VMware made all sorts of announcements this week. The big one, of course, was Photon, which is VMware’s attempt to enter the container market. Both Docker and Rocket will be supported, but it certainly adds more legitimacy to the container philosophy.
From the download page:
VMware PowerCLI is one of the most successful command line tools for managing your VMware products. With many existing cmdlets designed for the system administrator or vSphere Admin, PowerCLI is the easiest and most powerful tool for managing your environment.
In the recent release of vSphere 6.0, we announced new features like NFS 4.1 support. This Fling adds a PowerShell module with PowerCLI cmdlets for managing vSphere NFS Users, required for the Kerberos-based authentication process of NFS version 4.1 Datastore. The Fling is an extension module for the PowerCli 6.0R1 release.
You can load this Fling as a module to your PowerCli 6.0R1 installation. To see how to install, please follow the Instructions section of this Fling.
PowerCLI is VMware’s PowerShell integration. Many other vendors have these, as well, including NetApp.
It’s a way to leverage a command line to manage vSphere, as well as create scripts for common admin tasks.
What can the PowerCLI Cmdlet for NFS do?
vSphere 6.0 included support for NFSv4.1, as well as Kerberos support. If you have ever tried to set these up for any NFS client, you would realize that anything that can make this process easier is welcomed.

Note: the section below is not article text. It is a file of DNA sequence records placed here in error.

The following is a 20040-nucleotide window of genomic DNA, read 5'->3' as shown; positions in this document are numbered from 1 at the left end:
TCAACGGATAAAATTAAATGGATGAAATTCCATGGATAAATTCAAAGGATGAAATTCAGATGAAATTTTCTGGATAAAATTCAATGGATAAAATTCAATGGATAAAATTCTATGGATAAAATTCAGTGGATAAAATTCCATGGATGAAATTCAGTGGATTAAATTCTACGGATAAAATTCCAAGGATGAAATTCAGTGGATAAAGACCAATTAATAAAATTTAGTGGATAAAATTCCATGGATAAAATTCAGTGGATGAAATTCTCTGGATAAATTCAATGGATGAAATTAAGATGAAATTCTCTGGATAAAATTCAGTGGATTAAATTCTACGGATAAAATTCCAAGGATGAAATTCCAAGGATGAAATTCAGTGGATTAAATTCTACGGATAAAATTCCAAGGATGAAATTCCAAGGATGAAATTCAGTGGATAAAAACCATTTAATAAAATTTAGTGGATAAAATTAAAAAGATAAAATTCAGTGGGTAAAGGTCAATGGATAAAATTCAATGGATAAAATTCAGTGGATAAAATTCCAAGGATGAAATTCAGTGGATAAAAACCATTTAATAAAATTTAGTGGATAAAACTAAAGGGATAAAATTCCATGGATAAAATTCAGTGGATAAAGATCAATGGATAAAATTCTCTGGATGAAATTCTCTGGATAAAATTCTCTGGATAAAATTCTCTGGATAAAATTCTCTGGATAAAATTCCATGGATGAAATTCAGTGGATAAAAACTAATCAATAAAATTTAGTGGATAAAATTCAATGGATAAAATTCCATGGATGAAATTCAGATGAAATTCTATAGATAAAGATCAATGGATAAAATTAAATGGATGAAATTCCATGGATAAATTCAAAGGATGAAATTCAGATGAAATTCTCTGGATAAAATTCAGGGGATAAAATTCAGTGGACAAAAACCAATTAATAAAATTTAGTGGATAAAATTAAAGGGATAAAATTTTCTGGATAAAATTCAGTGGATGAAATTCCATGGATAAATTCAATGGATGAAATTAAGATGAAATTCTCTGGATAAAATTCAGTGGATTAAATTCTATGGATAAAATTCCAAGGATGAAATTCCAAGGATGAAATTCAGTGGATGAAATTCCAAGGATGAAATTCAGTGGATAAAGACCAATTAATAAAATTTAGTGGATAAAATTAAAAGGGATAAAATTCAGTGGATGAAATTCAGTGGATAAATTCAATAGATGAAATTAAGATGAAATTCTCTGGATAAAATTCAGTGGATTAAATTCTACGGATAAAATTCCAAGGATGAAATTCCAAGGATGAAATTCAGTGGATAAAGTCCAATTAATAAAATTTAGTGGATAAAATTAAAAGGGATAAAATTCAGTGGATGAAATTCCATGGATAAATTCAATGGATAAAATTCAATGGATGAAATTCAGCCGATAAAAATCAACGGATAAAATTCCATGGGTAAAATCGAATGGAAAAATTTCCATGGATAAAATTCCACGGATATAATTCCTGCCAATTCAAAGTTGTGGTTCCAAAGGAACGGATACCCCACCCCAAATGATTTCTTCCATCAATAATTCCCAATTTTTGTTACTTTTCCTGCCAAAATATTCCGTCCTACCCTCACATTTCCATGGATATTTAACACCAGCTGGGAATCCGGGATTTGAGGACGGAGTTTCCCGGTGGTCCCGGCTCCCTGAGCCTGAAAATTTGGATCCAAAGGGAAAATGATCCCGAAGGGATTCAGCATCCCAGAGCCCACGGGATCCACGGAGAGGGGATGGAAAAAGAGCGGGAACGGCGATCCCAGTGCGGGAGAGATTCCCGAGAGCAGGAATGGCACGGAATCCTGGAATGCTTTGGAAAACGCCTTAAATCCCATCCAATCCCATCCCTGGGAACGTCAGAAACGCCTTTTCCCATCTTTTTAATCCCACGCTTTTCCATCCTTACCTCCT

PowerCLI will allow admins to easily manage users and Kerberos principals for easy NFSv4.1 setup and access. It can set up the components that are critical for Kerberos to work properly – NTP, DNS, domain joins, etc. It can also do the basic stuff, like creating – and displaying – NFSv4.1 datastores.
Is it easy to install/use?
Sure it is! All you have to do is download the module and import it.
Here are the steps from the download page:
- Unzip VMware.VimAutomation.Storage.Fling.zip to some location (say: C:\Dev\)
- Run PowerCli
- Run the following commands in PowerCli:C:\PS>$env:PSModulePath = $env:PSModulePath + ";C:\Dev\" C:\PS>import-module VMware.VimAutomation.Storage.Fling C:\PS>get-command -Module VMware.VimAutomation.Storage.Fling
Using it is as easy as any other PowerShell module you’ve used. Simply set your variables and you’re off!
If you’re interested in seeing the GUI version of setting up Kerberos in vSphere 6.0, check out my post on How to set up Kerberos on vSphere 6.0 servers for datastores on NFS.